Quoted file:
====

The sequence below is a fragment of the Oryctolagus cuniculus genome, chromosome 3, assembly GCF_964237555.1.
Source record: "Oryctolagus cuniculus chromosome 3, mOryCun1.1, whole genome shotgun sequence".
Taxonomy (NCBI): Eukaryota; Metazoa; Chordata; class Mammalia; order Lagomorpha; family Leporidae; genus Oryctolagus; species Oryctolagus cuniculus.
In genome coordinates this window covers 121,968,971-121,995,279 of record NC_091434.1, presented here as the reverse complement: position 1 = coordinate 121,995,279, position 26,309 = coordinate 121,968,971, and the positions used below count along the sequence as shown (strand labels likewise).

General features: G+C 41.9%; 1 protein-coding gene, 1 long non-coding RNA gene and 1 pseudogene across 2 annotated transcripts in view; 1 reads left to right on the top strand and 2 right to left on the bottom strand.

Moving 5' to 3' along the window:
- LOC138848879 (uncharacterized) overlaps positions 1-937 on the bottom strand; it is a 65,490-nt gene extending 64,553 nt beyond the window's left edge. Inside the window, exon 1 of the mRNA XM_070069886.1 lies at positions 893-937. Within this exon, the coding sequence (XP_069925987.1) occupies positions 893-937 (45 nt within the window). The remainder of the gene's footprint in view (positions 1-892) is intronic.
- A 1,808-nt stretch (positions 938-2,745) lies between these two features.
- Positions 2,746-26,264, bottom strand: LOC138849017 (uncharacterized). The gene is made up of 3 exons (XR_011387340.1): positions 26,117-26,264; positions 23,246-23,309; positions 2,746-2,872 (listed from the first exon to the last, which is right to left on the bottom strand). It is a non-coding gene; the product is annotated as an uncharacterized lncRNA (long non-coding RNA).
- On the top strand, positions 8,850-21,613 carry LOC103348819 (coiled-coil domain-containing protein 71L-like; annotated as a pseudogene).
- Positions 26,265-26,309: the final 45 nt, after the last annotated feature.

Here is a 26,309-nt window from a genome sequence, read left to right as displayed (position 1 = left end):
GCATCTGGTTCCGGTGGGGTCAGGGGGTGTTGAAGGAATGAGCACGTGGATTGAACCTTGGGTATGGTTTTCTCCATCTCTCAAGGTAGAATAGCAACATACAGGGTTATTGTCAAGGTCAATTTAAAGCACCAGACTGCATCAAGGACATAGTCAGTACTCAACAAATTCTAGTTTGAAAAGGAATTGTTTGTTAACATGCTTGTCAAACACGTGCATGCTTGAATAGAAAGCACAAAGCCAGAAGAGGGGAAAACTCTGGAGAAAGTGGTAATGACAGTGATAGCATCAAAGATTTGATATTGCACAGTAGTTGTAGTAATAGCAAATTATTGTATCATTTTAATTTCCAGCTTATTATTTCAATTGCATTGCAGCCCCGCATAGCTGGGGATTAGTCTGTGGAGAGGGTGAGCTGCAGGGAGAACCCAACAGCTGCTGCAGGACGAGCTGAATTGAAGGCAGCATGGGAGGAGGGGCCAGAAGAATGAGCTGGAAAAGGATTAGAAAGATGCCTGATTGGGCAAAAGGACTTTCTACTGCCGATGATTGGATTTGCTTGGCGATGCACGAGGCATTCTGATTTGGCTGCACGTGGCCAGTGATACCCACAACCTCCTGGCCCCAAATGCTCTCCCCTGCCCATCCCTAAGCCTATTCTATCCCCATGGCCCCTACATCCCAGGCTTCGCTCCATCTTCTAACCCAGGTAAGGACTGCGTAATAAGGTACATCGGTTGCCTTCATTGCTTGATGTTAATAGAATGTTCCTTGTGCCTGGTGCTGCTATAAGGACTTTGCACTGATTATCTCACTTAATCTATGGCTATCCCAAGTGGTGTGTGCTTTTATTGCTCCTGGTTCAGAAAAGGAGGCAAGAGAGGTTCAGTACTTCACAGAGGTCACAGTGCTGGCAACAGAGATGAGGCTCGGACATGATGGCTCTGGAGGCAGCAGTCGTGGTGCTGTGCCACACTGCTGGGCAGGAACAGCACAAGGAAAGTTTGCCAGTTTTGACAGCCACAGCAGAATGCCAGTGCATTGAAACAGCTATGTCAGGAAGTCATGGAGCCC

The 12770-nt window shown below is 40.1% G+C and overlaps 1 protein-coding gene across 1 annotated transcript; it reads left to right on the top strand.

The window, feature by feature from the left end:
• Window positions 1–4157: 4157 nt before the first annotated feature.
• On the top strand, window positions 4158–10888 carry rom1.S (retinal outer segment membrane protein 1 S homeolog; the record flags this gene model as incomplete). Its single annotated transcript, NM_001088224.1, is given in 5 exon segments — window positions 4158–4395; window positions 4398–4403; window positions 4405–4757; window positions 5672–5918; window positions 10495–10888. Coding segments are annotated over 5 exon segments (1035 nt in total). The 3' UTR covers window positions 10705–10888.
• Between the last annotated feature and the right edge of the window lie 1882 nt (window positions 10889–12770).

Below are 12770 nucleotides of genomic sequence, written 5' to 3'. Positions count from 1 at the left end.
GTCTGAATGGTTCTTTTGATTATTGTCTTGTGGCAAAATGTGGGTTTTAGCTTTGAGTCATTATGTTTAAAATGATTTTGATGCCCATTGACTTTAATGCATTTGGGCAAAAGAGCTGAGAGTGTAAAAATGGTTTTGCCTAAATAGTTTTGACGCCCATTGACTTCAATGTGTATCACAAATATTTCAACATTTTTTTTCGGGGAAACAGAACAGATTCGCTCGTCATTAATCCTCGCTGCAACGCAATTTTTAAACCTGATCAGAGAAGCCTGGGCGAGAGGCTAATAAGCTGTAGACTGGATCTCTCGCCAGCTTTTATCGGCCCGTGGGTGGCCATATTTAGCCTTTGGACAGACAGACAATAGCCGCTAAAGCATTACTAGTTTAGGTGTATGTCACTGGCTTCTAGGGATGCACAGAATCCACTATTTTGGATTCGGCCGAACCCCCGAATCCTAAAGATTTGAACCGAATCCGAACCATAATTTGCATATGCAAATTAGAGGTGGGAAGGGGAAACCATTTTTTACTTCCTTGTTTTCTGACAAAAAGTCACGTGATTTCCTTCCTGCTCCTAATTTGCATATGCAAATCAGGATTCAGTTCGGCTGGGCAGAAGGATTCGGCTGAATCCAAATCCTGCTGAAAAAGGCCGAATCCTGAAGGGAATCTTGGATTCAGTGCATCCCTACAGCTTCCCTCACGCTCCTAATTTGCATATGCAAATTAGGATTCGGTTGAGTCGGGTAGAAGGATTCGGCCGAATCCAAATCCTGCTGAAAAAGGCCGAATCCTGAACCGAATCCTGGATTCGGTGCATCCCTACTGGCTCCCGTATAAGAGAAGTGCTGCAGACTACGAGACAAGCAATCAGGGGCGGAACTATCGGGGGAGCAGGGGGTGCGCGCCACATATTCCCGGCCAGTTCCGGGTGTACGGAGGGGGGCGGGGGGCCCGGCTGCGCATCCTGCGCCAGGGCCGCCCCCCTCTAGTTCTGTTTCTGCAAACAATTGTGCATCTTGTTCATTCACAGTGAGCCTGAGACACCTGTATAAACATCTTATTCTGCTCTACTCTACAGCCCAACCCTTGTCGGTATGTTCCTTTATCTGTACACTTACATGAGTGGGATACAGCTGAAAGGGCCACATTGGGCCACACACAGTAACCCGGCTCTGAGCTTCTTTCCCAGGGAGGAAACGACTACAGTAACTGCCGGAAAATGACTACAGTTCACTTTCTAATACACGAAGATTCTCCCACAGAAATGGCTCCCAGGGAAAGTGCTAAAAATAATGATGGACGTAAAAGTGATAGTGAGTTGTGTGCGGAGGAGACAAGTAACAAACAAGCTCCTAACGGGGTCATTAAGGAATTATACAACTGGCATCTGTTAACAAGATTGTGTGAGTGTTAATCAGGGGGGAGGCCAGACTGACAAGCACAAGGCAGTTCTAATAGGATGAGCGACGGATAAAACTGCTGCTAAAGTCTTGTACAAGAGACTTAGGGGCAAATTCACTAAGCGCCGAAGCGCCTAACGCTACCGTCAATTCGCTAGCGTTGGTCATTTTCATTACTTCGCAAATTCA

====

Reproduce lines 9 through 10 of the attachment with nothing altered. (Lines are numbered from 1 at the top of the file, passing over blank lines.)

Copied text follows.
- Positions 2,746-26,264, bottom strand: LOC138849017 (uncharacterized). The gene is made up of 3 exons (XR_011387340.1): positions 26,117-26,264; positions 23,246-23,309; positions 2,746-2,872 (listed from the first exon to the last, which is right to left on the bottom strand). It is a non-coding gene; the product is annotated as an uncharacterized lncRNA (long non-coding RNA).
- On the top strand, positions 8,850-21,613 carry LOC103348819 (coiled-coil domain-containing protein 71L-like; annotated as a pseudogene).